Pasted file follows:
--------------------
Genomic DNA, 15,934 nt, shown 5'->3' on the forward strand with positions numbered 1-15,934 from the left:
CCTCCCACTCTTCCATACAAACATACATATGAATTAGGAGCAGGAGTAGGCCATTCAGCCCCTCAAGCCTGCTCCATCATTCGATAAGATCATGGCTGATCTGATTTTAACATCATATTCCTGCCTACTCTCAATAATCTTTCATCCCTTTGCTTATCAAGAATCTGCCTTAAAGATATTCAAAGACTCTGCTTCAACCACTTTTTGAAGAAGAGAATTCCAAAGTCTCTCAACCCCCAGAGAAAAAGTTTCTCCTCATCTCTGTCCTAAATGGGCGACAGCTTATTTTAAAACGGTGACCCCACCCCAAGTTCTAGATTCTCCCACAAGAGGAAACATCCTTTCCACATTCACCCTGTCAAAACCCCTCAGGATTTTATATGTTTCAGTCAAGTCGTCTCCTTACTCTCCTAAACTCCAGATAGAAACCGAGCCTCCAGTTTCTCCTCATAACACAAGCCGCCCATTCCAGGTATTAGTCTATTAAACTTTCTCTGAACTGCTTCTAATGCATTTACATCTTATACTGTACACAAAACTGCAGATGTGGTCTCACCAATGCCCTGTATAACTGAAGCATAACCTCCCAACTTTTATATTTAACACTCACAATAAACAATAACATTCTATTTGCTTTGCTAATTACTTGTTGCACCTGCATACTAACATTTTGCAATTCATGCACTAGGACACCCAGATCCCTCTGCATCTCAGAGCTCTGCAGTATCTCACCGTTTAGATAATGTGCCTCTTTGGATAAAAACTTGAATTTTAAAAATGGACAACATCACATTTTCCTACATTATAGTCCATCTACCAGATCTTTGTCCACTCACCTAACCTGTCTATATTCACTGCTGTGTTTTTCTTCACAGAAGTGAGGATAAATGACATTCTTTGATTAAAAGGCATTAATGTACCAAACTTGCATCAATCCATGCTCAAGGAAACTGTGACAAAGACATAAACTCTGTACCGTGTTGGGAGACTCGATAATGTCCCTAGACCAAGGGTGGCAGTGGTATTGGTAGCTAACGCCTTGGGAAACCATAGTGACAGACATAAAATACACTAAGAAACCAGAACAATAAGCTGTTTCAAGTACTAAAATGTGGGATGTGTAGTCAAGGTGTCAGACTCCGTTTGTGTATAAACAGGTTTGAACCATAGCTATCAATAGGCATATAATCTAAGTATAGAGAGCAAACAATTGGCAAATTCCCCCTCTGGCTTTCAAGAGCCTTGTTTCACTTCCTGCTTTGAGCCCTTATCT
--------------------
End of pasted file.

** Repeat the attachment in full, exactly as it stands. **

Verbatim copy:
Genomic DNA, 15,934 nt, shown 5'->3' on the forward strand with positions numbered 1-15,934 from the left:
CCTCCCACTCTTCCATACAAACATACATATGAATTAGGAGCAGGAGTAGGCCATTCAGCCCCTCAAGCCTGCTCCATCATTCGATAAGATCATGGCTGATCTGATTTTAACATCATATTCCTGCCTACTCTCAATAATCTTTCATCCCTTTGCTTATCAAGAATCTGCCTTAAAGATATTCAAAGACTCTGCTTCAACCACTTTTTGAAGAAGAGAATTCCAAAGTCTCTCAACCCCCAGAGAAAAAGTTTCTCCTCATCTCTGTCCTAAATGGGCGACAGCTTATTTTAAAACGGTGACCCCACCCCAAGTTCTAGATTCTCCCACAAGAGGAAACATCCTTTCCACATTCACCCTGTCAAAACCCCTCAGGATTTTATATGTTTCAGTCAAGTCGTCTCCTTACTCTCCTAAACTCCAGATAGAAACCGAGCCTCCAGTTTCTCCTCATAACACAAGCCGCCCATTCCAGGTATTAGTCTATTAAACTTTCTCTGAACTGCTTCTAATGCATTTACATCTTATACTGTACACAAAACTGCAGATGTGGTCTCACCAATGCCCTGTATAACTGAAGCATAACCTCCCAACTTTTATATTTAACACTCACAATAAACAATAACATTCTATTTGCTTTGCTAATTACTTGTTGCACCTGCATACTAACATTTTGCAATTCATGCACTAGGACACCCAGATCCCTCTGCATCTCAGAGCTCTGCAGTATCTCACCGTTTAGATAATGTGCCTCTTTGGATAAAAACTTGAATTTTAAAAATGGACAACATCACATTTTCCTACATTATAGTCCATCTACCAGATCTTTGTCCACTCACCTAACCTGTCTATATTCACTGCTGTGTTTTTCTTCACAGAAGTGAGGATAAATGACATTCTTTGATTAAAAGGCATTAATGTACCAAACTTGCATCAATCCATGCTCAAGGAAACTGTGACAAAGACATAAACTCTGTACCGTGTTGGGAGACTCGATAATGTCCCTAGACCAAGGGTGGCAGTGGTATTGGTAGCTAACGCCTTGGGAAACCATAGTGACAGACATAAAATACACTAAGAAACCAGAACAATAAGCTGTTTCAAGTACTAAAATGTGGGATGTGTAGTCAAGGTGTCAGACTCCGTTTGTGTATAAACAGGTTTGAACCATAGCTATCAATAGGCATATAATCTAAGTATAGAGAGCAAACAATTGGCAAATTCCCCCTCTGGCTTTCAAGAGCCTTGTTTCACTTCCTGCTTTGAGCCCTTATCT